Meanwhile, resources in which the V-UE transmits an SLSS may have the same period as resources in which the P-UE receives an alarm message in Methods 3a, 3b, and 3c. This is done to enable the P-UE to efficiently receive an SS by transmitting the SS at a position where the P-UE always wakes up and receives a signal. Herein, the alarm message reception period refers to a resource area in which the P-UE is configured to always wake up and receive specific data transmitted by the V-UE, the RSU, or another P-UE.

Since an operation for transmitting a signal to the V-UE or receiving a message from the V-UE takes place intermittently in an event-triggered manner from the viewpoint of the P-UE, searching for an SS of the V-UE all the time by the P-UE may be inefficient. Therefore, the P-UE wakes up and searches for an SLSS of the V-UE in predetermined resources, or wakes up intermittently and receives a GPS signal, thereby maintaining only synchronization to enable immediate Tx/Rx. In this manner, the P-UE may reduce its battery consumption.

Method 3d—An eNB or RSU transmits a PSS/SSS or an SLSS. Herein, the eNB or RSU, which is capable of acquiring GPS synchronization, may indicate to a P-UE or a V-UE which has lost a GPS signal whether the GPS synchronization has been acquired by a physical-layer signal or a higher-layer signal. In this case, the P-UE or V-UE which has not received a GPS signal may transmit and receive a D2D signal based on the timing (cellular timing) of the PSS/SSS or SLSS transmitted by the eNB or RSU, without the need for additionally receiving a GPS signal.

Method 4—A Case where a P-UE Turns on a GPS Application.

The P-UE may transmit and receive a D2D signal at a GPS timing in a resource pool signaled by a serving cell or camping cell. In this case, since the P-UE has knowledge of the accurate GPS timing, the P-UE may advantageously operate at the same timing as the V-UE.

Method 5 and Method 6 are especially for the out-of-coverage case.

Method 5—A V-UE Transmits an SLSS for an Out-of-Coverage P-UE.

If a P-UE is out of coverage, the P-UE should basically search for an SLSS in all resources. In this case, an adjacent V-UE may also be out of coverage. If the V-UE is out of coverage, the V-UE may transmit an SLSS at a predetermined SLSS resource position based on a GPS timing, using a randomly selected SLSS ID or a predetermined SLSS ID.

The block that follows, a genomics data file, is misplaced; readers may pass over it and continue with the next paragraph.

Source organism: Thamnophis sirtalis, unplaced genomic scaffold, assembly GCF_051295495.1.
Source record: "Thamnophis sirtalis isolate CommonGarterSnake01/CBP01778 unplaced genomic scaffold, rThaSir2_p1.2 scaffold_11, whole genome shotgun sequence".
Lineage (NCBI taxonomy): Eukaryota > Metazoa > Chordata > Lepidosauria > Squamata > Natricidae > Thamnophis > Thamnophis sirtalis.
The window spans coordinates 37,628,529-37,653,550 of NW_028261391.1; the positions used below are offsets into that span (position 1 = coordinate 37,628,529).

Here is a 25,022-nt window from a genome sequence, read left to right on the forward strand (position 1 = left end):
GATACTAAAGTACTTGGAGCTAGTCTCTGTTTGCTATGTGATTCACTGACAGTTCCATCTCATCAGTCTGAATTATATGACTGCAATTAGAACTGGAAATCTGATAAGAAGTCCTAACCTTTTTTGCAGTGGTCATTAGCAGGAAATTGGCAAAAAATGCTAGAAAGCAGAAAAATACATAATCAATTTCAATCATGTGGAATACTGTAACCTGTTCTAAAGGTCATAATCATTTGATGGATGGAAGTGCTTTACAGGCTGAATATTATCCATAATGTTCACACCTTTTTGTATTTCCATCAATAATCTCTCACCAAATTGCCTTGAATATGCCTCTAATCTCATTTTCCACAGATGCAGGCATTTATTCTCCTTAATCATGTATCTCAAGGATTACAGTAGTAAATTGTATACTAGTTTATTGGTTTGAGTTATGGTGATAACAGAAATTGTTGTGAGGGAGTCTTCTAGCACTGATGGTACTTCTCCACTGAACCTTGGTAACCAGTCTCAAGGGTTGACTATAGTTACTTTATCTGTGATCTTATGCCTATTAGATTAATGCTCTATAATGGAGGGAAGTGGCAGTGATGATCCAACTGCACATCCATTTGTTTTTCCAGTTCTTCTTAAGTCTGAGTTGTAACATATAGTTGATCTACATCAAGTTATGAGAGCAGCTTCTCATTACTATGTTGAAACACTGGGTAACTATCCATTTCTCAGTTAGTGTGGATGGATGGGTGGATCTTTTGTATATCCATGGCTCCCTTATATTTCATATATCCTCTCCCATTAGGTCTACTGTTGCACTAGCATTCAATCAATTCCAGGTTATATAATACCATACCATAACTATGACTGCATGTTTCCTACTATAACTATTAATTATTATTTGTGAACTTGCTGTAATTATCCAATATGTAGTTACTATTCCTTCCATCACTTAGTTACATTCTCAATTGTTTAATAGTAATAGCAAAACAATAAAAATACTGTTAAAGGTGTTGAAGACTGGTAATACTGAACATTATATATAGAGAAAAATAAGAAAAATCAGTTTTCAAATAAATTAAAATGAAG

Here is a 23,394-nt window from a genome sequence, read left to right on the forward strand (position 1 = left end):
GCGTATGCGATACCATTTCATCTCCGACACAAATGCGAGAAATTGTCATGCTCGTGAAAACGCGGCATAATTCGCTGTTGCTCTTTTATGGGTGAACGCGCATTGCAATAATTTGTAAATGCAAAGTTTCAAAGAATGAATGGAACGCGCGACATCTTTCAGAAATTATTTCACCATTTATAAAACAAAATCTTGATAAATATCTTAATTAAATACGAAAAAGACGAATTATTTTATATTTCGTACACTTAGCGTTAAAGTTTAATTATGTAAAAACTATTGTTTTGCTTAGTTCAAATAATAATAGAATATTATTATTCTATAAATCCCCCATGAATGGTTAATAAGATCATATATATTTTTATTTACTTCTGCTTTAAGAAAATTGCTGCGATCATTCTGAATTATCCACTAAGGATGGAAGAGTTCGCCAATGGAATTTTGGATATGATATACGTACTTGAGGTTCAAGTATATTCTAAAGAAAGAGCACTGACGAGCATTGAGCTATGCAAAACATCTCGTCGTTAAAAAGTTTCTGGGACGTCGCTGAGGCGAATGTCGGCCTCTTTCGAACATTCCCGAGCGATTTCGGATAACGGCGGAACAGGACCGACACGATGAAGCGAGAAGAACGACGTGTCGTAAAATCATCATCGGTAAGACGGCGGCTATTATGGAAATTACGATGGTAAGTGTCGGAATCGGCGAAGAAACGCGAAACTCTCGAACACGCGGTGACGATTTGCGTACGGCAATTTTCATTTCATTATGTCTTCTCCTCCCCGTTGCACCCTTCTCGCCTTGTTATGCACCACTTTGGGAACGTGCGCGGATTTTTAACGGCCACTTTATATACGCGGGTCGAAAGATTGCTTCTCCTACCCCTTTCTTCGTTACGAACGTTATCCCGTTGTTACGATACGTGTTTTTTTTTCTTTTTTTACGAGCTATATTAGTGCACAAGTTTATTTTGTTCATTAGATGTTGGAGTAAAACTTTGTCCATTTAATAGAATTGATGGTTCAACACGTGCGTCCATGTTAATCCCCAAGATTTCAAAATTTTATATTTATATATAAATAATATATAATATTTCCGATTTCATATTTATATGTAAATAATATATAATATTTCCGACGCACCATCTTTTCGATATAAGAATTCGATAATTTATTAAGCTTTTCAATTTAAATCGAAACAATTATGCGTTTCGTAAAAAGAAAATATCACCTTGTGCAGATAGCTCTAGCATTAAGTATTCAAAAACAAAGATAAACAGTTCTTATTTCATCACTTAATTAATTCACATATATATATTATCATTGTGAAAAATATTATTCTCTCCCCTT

The SLSS resource position, period, and SLSS ID of the SLSS transmitted by the V-UE may be preset V-UE-commonly. All V-UEs may transmit an SLSS or only a part of the V-UEs may transmit an SLSS. For example, only a V-UE which is to transmit data may transmit an SLSS. V-UEs allowed to transmit an SLSS may be restricted to a V-UE which has turned on or updated the GNSS within a predefined threshold time or a V-UE having a GNSS measurement quality equal to or higher than a predetermined value. Or only a V-UE which has detected an SLSS transmitted by a P-UE may transmit an SLSS. For this operation, the V-UE should search for an SLSS of a P-UE at a usual time.

Method 6—A P-UE Transmits an SLSS for a V-UE.

If a P-UE has not turned on a GPS application during a time period exceeding a predefined threshold or has a GPS measurement quality equal to or lower than a predetermined value, the P-UE may be configured to transmit an SLSS (having a UE-selected SLSS ID or a predetermined SLSS ID) in predefined SLSS resources in a predetermined period. In the case where the P-UE selects an SLSS ID, a V-UE has no way to know the SLSS ID and thus should search all SLSS IDs. In the case the SLSS ID used by the P-UE is predetermined, the V-UE has only to detect the SLSS ID. This method is intended to indicate the existence of an adjacent P-UE by an SLSS and thus prevent a V-UE from transmitting an SLSS unnecessarily.

Method 7—Differentiation Between SLSSs Transmitted at Different Timings.

A D2D UE transmitting a signal at a cellular timing and a D2D UE transmitting a signal at a GPS timing may co-exist. Herein, SLSSs transmitted by the two different UEs need to be distinguished from each other at the physical layer.

Method 7-1) Differentiation Using PSSS and/or SSSS Root Sequence